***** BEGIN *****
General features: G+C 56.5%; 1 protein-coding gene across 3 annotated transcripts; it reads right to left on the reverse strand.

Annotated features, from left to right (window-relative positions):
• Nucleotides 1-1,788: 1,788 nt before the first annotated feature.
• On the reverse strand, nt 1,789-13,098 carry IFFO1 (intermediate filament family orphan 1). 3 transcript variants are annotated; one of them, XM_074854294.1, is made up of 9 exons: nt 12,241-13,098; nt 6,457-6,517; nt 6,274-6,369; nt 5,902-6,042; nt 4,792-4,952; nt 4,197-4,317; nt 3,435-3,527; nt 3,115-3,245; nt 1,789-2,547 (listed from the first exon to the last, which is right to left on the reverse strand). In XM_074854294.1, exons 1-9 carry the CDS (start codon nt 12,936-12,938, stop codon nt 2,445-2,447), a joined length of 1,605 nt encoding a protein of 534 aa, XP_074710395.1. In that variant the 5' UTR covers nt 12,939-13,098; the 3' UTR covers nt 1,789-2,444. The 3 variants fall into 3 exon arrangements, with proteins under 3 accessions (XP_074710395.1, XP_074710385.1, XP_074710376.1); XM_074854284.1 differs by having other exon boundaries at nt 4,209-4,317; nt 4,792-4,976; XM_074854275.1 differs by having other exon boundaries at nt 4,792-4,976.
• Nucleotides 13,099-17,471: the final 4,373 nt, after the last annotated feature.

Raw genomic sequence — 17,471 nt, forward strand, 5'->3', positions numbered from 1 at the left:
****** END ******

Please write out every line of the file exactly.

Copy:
General features: G+C 56.5%; 1 protein-coding gene across 3 annotated transcripts; it reads right to left on the reverse strand.

Annotated features, from left to right (window-relative positions):
• Nucleotides 1-1,788: 1,788 nt before the first annotated feature.
• On the reverse strand, nt 1,789-13,098 carry IFFO1 (intermediate filament family orphan 1). 3 transcript variants are annotated; one of them, XM_074854294.1, is made up of 9 exons: nt 12,241-13,098; nt 6,457-6,517; nt 6,274-6,369; nt 5,902-6,042; nt 4,792-4,952; nt 4,197-4,317; nt 3,435-3,527; nt 3,115-3,245; nt 1,789-2,547 (listed from the first exon to the last, which is right to left on the reverse strand). In XM_074854294.1, exons 1-9 carry the CDS (start codon nt 12,936-12,938, stop codon nt 2,445-2,447), a joined length of 1,605 nt encoding a protein of 534 aa, XP_074710395.1. In that variant the 5' UTR covers nt 12,939-13,098; the 3' UTR covers nt 1,789-2,444. The 3 variants fall into 3 exon arrangements, with proteins under 3 accessions (XP_074710395.1, XP_074710385.1, XP_074710376.1); XM_074854284.1 differs by having other exon boundaries at nt 4,209-4,317; nt 4,792-4,976; XM_074854275.1 differs by having other exon boundaries at nt 4,792-4,976.
• Nucleotides 13,099-17,471: the final 4,373 nt, after the last annotated feature.

Raw genomic sequence — 17,471 nt, forward strand, 5'->3', positions numbered from 1 at the left: